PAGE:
Francis Mawson Rattenbury was a British architect, although most of his career was spent in British Columbia, where he designed many notable buildings. Divorced amid scandal, he was murdered in England at the age of 67 by his second wife's lover. Rattenbury was born in 1867 in England, he began his architectural career with an apprenticeship in 1884 to the "Lockwood and Mawson Company" in England, where he worked until he left for Canada. In 1891, he arrived in the new Canadian province of British Columbia; the province, anxious to show its growing economic and political status, was engaged in an architectural competition to build a new legislative building in Victoria. The new immigrant entered, signing his drawings with the pseudonym "A B. C. Architect," and won the competition. Despite many problems, including going over-budget by $400,000, the British Columbia Parliament Buildings were opened in 1898; the grand scale of its 500-foot -long facade, central dome and two end pavilions, the richness of its white marble, its use of the currently-popular Romanesque style contributed to its being seen as an impressive monument for the new province.
Rattenbury's success in the competition garnered him many commissions in Victoria and other parts of the province, including additions to the Legislative Buildings in 1913–1915. In 1900 he was commissioned to design the 18 bedroom, three story Burns Manor in Calgary for his close friend Pat Burns, he designed Paardeburg Gate, a memorial to South African war soldiers opposite the Legislative Buildings, 1901. Rattenbury worked for the Canadian Pacific Railway as their Western Division Architect, his most well-known work for the CPR was The Empress, a Chateau-style hotel built in 1904–1908 in Victoria, with two wings added in 1909–1914. The architect, fell out with the CPR and went to work for their competition, the Grand Trunk Pacific Railway, he designed many hotels and stations for the GTP, but they were never completed due to the death of the president, Charles Melville Hays, in the sinking of the RMS Titanic and the company's subsequent bankruptcy. The CPR allowed him to return, he built the second CPR Steamship Terminal in Victoria in 1923–1924 in association with another architect, Percy James.
Rattenbury and James collaborated in the design of the Crystal Garden at the same time, although they had a public conflict over Rattenbury's refusal to give James credit and payment for his work on the Garden. Just as as he became popular and his architecture was out of favour. A symptom of his waning popularity, he lost the competition to build the Saskatchewan Legislative Building, built 1908–1912 in Regina, to E. and W. S. Maxwell, two Montreal architects trained at the École des Beaux-Arts in Paris. In contrast to the Maxwells, Rattenbury had no formal training in architecture and, with the increasing professionalism of the field, was soon outpaced by better-trained and better-educated architects. Soon after winning the competition for the Legislative Buildings in Victoria, Rattenbury was involved in a series of financial ventures. Most notably, he planned to supply meat and cattle to prospectors during the Klondike Gold Rush and he ordered three steam trains to serve the Yukon Territory.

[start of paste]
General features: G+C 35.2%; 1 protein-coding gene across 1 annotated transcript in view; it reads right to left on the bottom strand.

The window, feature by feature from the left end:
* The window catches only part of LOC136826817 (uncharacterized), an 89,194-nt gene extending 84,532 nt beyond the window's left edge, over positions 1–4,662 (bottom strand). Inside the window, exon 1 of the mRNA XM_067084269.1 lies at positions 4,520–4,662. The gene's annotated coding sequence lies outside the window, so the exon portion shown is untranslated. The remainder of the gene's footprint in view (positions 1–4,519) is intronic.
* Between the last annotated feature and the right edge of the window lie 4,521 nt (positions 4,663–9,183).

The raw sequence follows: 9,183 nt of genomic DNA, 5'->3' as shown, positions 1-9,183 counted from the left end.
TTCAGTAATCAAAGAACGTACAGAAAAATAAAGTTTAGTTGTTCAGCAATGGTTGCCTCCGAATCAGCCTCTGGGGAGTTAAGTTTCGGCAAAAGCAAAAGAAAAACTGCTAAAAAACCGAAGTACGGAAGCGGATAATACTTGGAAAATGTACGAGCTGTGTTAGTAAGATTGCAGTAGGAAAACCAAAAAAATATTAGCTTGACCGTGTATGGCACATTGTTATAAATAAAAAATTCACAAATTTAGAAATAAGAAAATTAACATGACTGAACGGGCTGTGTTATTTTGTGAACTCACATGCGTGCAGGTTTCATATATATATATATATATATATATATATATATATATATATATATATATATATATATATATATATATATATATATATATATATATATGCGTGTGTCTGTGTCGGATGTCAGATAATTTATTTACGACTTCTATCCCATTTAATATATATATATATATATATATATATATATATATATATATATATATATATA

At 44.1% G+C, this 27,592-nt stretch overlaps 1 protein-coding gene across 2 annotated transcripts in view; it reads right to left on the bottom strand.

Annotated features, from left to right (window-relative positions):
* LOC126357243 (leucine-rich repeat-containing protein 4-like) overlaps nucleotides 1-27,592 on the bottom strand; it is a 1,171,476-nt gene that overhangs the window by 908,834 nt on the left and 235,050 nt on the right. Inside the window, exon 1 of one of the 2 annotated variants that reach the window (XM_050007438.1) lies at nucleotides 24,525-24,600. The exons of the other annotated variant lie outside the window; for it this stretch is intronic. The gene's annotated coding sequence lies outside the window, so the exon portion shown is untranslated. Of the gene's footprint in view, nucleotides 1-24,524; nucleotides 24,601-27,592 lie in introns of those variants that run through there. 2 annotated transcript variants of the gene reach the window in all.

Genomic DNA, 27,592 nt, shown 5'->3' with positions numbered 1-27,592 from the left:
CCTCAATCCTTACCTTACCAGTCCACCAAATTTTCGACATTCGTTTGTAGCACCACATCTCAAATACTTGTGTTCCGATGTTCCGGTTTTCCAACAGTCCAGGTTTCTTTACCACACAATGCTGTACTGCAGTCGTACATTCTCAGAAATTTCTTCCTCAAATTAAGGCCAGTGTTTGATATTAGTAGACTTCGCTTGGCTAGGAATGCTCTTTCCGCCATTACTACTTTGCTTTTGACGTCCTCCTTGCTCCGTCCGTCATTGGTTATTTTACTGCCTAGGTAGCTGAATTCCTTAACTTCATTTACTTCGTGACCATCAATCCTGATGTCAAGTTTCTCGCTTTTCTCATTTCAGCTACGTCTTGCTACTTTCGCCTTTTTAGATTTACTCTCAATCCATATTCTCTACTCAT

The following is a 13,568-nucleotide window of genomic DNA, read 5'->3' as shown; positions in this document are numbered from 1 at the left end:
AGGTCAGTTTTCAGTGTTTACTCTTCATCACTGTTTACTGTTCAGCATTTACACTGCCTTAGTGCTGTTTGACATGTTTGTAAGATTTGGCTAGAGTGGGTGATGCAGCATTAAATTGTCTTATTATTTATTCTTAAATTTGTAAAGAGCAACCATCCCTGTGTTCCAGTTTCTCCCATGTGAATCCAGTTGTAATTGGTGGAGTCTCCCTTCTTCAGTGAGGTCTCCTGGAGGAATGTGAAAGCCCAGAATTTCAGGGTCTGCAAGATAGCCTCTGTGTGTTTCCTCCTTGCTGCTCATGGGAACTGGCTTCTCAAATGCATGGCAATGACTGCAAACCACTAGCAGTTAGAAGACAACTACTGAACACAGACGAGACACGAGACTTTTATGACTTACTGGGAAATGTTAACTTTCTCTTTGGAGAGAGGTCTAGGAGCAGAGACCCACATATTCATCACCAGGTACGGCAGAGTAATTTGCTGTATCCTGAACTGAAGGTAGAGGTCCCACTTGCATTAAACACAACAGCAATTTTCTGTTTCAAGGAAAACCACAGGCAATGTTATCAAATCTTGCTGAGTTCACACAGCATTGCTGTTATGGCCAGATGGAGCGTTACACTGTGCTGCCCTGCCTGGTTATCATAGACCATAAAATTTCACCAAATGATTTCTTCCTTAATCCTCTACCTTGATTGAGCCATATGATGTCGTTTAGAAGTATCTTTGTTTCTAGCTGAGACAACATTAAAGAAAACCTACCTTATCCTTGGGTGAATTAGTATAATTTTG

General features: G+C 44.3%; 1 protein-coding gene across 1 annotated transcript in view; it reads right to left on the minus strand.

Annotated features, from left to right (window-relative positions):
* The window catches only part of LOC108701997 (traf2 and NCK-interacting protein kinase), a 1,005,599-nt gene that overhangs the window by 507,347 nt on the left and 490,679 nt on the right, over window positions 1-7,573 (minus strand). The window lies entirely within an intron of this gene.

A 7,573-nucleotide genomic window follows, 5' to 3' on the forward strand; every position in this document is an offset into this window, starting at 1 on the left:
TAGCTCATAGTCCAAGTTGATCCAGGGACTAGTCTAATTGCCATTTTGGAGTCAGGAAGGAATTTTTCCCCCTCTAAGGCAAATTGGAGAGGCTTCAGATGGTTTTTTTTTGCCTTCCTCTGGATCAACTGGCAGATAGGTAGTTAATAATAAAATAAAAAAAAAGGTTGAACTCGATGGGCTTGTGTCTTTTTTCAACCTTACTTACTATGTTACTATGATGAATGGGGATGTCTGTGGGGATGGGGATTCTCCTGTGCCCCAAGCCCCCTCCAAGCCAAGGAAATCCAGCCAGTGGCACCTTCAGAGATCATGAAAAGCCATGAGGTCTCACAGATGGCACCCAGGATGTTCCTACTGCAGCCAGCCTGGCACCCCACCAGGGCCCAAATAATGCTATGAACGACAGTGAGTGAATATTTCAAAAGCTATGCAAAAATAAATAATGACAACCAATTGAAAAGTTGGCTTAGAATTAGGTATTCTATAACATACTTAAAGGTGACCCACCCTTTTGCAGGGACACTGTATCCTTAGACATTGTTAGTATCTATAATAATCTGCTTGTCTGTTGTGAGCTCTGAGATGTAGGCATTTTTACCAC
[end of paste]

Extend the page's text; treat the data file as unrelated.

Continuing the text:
These investments became profitable. After World War I, his luck turned sour with the failure of some financial speculations leading to conflicts with his business partners, his personal life began to show strains at this time. In 1923, he left his wife Florence Nunn, whom he had married in 1898, his children and Mary, for the 27-year-old, twice-married Alma Pakenham, his maltreatment of Florence, which included having the heating and lights turned off in their home after he moved out, the public flaunting of his affair with Alma, led his former clients and associates to shun him, forcing him to leave Victoria. He married Alma in 1925, he and Alma returned to Victoria in 1927 with her son from her second marriage. There, they had a son of their own, before deciding to move to Bournemouth, England, in 1929, the same year that Florence died. In Bournemouth, Rattenbury's financial problems continued, causing his relationship with Alma to deteriorate, she began an affair with their 18‑year‑old chauffeur.
Stoner had been recruited through an advertisement in the Bournemouth Daily Echo, had been living a sheltered friendless life with his parents before moving into the Rattenburys' home, the'Villa Madeira', in Manor Road. In the early hours of 23 March 1935, Rattenbury was discovered in his sitting room with severe head injuries, he had sustained a series of blows with a carpenter's mallet, the blows savage enough to remove the back of his skull. His wife confessed, but Stoner admitted to the housekeeper that it was he who had carried out the deed. Alma Rattenbury and Stoner were both charged, although Alma was to retract her confession after her elder son Christopher visited her in prison. Stoner was convicted and sentenced to death commuted to life imprisonment following the submission to the Home Secretary of a petition signed by over 300,000 people who felt that the young man had been manipulated into committing murder by the older woman. Alma, represented by Ewen Montagu, was acquitted of murder and of being an accessory after the fact but committed suicide a few days on 4 June 1935, stabbing herself six times in the breast with a dagger before throwing herself into the River Stour at Christchurch.